iDying or The Gravestone We Leave Ourselves

I’m sorry guys, but I am going to die. As are you. If you are able to read this then shit, I don’t know how to tell you this… but yeah… you’re going to die. And the kicker is you’ll never know when it’ll happen until it is either right on top of you or after the event, which means technically that it’s far far too late for you to do anything about.

I have always wondered about the moment when a child finds out that they will die. I can’t remember when it became pretty clear to me what death actually was, but I know for a fact that the Lion King had a good hand in my preparation for the death of people, and my Grandfather’s passing probably gave me a good insight into it. That feeling that after this, whatever this is, there is probably nothing more physical is a strange one that only our species has to front being the only one so far with intelligence to be able to ask the question.

Until the early 1990s the only thing that would leave a trace of our own existence within the human mind was the people around us. If we were lucky, two generation later people might still know of us and we would be remembered for longer than our lives, and eternal famousness is something that only a very few can lay claim to. The anonymity of our species is something that some people find hard to deal with. But it was a fact that our death signalled the end of our lives and peoples memories would be the last thing for us to remember us by, the eulogies and the obituaries and the conversations about our lives among family and friends would last us.

Now we’ve got a problem. The problem is that our lives are being recorded in eternal memories by machines and the internet. Everything that we do online is kept for better or worse and the things that we have spoken about will forever be somewhere, maybe not able to be seen, but our trace will be there. Our IP address logged, Google storing our histories… it’s all being done right now. And whilst you are alive this is not a problem, because we like that, as it means where we type into Google it knows what we have looked at. When we are on Facebook you can look back at photos of you in Paris from years ago being able to bore people with Holiday photos easier than ever before.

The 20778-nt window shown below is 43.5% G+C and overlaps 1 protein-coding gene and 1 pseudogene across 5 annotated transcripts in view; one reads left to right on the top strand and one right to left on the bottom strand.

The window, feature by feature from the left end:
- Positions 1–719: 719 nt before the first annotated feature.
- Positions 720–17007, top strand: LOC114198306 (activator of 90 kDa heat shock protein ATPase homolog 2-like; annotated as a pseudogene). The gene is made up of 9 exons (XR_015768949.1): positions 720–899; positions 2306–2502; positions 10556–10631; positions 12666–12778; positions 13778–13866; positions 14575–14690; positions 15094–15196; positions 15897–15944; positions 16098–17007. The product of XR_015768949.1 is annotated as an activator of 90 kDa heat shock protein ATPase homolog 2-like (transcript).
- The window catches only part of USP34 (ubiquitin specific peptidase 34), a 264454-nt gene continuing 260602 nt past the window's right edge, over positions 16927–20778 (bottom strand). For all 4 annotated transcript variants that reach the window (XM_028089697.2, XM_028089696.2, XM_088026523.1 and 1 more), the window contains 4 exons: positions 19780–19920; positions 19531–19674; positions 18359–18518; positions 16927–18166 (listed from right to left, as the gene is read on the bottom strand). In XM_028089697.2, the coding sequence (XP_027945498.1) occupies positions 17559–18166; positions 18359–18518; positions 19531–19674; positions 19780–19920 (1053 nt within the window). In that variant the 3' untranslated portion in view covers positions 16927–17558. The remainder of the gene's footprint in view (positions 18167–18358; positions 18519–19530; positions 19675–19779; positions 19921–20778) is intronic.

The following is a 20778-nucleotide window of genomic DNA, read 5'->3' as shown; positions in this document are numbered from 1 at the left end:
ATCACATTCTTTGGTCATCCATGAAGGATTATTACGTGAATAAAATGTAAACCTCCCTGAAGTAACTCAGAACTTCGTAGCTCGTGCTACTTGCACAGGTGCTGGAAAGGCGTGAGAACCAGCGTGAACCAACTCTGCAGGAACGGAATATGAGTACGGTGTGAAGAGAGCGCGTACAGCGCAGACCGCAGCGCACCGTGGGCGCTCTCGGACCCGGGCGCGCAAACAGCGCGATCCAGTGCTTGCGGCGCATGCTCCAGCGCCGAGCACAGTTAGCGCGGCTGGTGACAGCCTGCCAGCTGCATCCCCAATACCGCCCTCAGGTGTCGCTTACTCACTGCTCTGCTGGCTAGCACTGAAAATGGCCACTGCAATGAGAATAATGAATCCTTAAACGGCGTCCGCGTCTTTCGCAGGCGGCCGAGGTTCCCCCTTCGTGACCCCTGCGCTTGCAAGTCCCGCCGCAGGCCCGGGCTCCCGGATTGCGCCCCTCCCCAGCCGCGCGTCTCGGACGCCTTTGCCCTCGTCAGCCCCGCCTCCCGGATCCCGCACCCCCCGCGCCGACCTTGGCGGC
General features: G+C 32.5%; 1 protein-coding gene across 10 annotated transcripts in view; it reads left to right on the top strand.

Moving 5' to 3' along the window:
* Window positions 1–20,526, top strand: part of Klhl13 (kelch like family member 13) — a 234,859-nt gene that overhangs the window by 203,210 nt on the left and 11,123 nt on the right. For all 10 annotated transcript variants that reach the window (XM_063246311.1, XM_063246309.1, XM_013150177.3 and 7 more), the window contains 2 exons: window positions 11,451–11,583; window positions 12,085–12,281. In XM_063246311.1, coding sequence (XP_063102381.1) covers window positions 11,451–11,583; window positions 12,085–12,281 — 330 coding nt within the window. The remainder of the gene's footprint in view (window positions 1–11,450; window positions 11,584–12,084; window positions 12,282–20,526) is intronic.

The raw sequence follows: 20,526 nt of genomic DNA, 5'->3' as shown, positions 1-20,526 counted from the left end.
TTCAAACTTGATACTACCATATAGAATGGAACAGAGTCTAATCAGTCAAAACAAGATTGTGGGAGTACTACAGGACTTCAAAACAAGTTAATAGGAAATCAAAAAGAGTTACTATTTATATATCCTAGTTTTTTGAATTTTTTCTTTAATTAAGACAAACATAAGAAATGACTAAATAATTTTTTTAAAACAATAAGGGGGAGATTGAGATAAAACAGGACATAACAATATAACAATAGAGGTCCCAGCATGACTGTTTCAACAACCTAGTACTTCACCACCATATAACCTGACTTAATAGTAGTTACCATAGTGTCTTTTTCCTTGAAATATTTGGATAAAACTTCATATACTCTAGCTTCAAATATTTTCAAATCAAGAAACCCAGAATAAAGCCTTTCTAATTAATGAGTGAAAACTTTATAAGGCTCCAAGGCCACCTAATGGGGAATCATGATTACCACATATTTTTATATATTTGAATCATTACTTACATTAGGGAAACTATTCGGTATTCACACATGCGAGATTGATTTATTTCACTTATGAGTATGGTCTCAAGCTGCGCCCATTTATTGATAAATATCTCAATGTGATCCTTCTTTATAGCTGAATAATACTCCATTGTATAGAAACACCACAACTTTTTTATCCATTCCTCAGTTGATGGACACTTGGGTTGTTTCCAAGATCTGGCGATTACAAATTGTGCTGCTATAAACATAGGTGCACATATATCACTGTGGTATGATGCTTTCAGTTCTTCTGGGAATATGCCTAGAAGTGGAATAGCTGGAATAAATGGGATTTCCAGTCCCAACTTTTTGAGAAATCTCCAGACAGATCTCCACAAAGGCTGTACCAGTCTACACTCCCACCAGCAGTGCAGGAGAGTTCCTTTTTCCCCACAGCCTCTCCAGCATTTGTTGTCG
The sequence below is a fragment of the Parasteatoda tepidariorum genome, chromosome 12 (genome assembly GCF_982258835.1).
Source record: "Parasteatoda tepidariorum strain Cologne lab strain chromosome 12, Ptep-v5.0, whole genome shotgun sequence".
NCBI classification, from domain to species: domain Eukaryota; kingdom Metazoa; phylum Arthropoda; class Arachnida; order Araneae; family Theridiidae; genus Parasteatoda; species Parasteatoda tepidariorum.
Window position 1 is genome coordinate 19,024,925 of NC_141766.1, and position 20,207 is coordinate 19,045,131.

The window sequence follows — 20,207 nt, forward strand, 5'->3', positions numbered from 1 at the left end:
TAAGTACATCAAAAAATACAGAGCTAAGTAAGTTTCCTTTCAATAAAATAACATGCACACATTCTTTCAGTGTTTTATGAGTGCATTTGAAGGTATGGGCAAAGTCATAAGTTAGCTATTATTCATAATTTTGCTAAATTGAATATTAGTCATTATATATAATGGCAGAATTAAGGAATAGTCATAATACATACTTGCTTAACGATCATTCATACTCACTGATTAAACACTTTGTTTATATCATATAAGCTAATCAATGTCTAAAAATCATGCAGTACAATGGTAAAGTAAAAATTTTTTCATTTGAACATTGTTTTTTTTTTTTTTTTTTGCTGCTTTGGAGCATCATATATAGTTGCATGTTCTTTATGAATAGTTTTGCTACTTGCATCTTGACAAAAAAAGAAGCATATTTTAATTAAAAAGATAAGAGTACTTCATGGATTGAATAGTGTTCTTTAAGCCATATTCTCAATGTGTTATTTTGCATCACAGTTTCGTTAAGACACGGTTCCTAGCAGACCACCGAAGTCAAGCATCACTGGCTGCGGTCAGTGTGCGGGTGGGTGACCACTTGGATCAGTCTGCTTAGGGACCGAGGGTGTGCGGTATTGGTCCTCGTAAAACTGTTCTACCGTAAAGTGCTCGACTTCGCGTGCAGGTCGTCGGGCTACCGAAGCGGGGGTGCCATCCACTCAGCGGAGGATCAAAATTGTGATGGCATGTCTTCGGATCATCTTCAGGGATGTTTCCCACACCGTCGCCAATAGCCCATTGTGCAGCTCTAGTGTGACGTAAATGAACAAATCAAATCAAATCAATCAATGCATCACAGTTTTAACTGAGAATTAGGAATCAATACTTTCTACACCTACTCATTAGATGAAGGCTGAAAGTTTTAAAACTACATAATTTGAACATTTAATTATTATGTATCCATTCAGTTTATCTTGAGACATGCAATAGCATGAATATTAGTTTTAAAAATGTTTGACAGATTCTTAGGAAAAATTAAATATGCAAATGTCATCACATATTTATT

But that will never go away. If I were to suddenly stop updating my Facebook instantly people would wonder what was wrong, but in a matter of days people would realise that I had voluntarily stopped using it and would become a social wasteland, every so often populated by a “You Top 5 Drinks” being posted to my Profile by one of my subordinates. But what if I were to die? Wait… let’s change this to someone else, I don’t fancy pretending I am dead. My Facebook, as it is right now would be frozen, my last status update being “Mark Shields is on Holiday is 5 hours time.” Meaning that would be my epigraph. My final word on things. It would then become a shire for hundreds of thousands of RIPs and tearful affections plaster all over, I assume.

But what of my life online? This blog would be here forever, locked in a kind of limbo, the casual reader not aware of my passing, nor will any one else – the friends you make online would be none the wiser to that of your death. Every so often there might be a post saying “Where’s Jack” but Jack’s dead and no one outside of the internet knew that he was revered amongst some who would care. It’s an interesting point.

There’s the problem too of the accounts – I have several accounts I use to update my cohorts. Facebook, the blog, Twitter, my writing, my email, my laptop’s security… all of these would instantly be rendered impossible to access, and as such delete. Everything would be locked away forever, in a stasis of limbo, like a paused movie frame never to played again.

It marks me quite profoundly that there is no answer to this – unlike sending a driver’s license off to the DVLA to let them know someone’s passed away, Facebook would, in theory, never be able to know, and as such I would forever be the youthful, drunken person online with stupid glasses and long hair.

No longer should you have a marble gravestone, just prop a computer monitor with access to my Facebook.